The Heiress by Rachel Hawkins
Thank you to NetGalley and St. Martin’s Press for my advanced reader copy of The Heiress! This book is available (in the US) on January 9, 2024.
When Ruby McTavish Callahan Woodward Miller Kenmore dies, she’s not only North Carolina’s richest woman, she’s also its most notorious. The victim of a famous kidnapping as a child and a widow four times over, Ruby ruled the tiny town of Tavistock from Ashby House, her family’s estate high in the Blue Ridge mountains. In the aftermath of her death, that estate—along with a nine-figure fortune and the complicated legacy of being a McTavish—pass to her adopted son, Camden.
But to everyone’s surprise, Cam wants little to do with the house or the money—and even less to do with the surviving McTavishes. Instead, he rejects his inheritance, settling into a normal life as an English teacher in Colorado and marrying Jules, a woman just as eager to escape her own messy past.
Ten years later, Camden is a McTavish in name only, but a summons in the wake of his uncle’s death brings him and Jules back into the family fold at Ashby House. Its views are just as stunning as ever, its rooms just as elegant, but coming home reminds Cam why he was so quick to leave in the first place.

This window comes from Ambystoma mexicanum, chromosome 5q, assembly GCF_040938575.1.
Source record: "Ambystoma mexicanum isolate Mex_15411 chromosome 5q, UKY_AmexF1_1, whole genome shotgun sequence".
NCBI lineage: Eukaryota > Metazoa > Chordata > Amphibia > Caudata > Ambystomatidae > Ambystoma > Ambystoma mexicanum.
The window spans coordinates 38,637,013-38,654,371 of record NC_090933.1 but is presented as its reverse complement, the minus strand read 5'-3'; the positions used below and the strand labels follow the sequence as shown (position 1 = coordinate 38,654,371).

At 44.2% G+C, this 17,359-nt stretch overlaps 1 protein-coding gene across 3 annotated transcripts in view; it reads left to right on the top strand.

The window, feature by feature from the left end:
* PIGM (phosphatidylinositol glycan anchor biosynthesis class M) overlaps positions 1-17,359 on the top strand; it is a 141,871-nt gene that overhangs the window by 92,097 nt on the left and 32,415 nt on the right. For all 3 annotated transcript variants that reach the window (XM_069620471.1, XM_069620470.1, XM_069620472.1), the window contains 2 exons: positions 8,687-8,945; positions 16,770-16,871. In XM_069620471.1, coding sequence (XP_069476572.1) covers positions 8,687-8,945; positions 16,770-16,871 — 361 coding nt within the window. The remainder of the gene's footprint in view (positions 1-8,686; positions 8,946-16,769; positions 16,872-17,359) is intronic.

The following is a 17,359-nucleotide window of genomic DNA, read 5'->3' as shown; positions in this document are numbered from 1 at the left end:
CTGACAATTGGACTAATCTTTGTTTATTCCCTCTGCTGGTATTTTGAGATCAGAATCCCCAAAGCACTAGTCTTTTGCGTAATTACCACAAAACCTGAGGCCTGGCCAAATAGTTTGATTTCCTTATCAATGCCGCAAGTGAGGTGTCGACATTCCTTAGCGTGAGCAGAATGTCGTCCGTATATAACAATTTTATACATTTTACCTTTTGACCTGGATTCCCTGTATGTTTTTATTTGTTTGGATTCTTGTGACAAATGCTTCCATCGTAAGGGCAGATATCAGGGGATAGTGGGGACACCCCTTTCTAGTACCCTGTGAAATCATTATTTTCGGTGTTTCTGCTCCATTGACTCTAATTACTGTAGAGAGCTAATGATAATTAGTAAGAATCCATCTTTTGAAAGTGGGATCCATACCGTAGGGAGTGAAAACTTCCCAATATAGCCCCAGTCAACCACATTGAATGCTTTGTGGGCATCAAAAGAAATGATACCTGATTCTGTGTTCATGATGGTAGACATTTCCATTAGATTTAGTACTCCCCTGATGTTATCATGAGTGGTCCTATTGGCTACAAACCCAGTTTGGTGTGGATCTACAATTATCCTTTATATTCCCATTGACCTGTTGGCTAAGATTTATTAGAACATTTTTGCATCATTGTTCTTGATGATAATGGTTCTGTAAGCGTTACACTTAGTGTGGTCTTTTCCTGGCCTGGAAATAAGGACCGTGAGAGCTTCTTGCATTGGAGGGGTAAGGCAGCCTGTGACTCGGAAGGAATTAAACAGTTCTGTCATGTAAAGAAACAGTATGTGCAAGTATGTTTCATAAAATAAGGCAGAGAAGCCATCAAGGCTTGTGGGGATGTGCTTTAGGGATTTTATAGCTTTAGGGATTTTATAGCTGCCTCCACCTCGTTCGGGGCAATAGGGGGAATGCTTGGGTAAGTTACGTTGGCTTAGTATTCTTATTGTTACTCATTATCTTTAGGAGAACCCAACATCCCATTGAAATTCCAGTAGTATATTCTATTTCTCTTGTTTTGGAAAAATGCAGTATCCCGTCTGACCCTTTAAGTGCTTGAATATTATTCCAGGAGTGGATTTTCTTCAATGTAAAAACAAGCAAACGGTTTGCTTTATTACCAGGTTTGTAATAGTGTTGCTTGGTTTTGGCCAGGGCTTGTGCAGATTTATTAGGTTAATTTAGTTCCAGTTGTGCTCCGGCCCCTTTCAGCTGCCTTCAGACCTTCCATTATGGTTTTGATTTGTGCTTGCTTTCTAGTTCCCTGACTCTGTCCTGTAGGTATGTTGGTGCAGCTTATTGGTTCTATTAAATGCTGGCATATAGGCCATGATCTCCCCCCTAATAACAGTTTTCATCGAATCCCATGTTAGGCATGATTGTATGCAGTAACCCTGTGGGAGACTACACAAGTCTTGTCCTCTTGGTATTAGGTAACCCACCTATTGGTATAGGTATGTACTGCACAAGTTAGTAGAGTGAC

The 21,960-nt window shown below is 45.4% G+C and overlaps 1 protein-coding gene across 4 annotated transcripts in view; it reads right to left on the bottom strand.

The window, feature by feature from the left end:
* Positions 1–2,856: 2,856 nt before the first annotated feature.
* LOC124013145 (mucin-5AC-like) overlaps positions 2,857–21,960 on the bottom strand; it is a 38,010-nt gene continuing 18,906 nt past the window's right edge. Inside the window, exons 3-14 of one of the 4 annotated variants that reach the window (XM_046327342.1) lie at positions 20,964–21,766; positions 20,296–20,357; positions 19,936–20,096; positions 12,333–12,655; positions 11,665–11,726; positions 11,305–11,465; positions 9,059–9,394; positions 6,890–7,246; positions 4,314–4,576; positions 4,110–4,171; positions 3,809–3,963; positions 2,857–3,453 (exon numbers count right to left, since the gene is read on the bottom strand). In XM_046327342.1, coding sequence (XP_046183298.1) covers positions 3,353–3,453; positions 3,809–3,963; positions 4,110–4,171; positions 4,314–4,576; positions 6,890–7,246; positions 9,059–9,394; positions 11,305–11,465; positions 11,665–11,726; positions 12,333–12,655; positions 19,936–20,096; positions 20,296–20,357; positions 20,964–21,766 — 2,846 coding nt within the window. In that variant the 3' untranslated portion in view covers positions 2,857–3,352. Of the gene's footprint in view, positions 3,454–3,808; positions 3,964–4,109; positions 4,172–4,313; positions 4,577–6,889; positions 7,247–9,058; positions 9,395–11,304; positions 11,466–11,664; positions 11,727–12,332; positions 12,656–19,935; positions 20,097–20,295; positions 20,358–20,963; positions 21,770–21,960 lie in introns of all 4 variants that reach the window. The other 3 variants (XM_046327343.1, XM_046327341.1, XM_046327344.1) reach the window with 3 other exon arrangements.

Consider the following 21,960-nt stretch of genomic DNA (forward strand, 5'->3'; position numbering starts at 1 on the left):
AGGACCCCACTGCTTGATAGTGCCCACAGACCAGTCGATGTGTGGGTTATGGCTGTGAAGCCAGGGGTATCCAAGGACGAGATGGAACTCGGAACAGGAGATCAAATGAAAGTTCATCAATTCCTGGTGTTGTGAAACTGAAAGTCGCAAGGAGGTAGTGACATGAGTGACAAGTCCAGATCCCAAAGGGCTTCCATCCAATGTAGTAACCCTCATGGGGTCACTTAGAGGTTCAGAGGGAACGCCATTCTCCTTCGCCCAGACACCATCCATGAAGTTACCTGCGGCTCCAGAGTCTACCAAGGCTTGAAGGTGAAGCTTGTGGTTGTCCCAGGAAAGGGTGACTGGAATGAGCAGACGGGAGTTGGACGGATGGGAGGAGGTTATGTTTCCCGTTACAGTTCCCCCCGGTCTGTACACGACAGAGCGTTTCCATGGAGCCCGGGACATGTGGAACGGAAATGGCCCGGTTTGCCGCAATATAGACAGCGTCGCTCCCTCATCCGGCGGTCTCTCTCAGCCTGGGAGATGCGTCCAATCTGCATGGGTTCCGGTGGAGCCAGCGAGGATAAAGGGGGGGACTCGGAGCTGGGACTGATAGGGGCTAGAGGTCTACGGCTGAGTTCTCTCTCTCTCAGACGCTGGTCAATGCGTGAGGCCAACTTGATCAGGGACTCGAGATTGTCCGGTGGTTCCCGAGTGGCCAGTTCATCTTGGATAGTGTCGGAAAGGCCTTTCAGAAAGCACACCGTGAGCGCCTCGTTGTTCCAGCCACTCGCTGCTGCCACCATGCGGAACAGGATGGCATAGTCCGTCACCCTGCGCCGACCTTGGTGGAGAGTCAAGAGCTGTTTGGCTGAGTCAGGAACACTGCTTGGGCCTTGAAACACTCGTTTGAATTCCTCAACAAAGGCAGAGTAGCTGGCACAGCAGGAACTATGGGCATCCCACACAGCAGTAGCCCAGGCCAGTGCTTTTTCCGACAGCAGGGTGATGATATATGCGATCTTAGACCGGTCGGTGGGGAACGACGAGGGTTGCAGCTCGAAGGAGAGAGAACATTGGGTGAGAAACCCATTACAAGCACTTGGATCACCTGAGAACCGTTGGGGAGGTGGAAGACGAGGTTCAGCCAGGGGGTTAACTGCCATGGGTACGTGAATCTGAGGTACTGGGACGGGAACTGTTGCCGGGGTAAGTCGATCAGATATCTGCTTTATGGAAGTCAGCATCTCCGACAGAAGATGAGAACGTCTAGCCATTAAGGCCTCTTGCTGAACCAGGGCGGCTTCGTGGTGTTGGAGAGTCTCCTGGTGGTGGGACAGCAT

Jules, however, has other ideas, and the more she learns about Cam’s estranged family—and the twisted secrets they keep—the more determined she is for her husband to claim everything Ruby once intended for him to have.
But Ruby’s plans were always more complicated than they appeared. As Ashby House tightens its grip on Jules and Camden, questions about the infamous heiress come to light. Was there any truth to the persistent rumors following her disappearance as a girl? What really happened to those four husbands, who all died under mysterious circumstances? And why did she adopt Cam in the first place? Soon, Jules and Cam realize that an inheritance can entail far more than what’s written in a will––and that the bonds of family stretch far beyond the grave.
I try and remember that The Heiress is a family drama. Well, I think so. That’s how I make the most sense of it not being as dramatic of a book as I think it could have been. The backstabbing and secrets, that whole thing. Well written, but not as suspenseful as you would think.
Money will make anyone do crazy things. Plus, you can get away with just about anything if you have money. That’s how conflict was created in this novel. Not super innovative, but also not substance abuse, so I’ll take it.
As a whole, none of the characters were likable. I’ve read very few books in my life where I wanted them all to go down with the ship, but this was definitely one of them.
Overall, I am still excited for the opportunity to read Rachel Hawkins’ books. She’s a great writer and her books are always entertaining.
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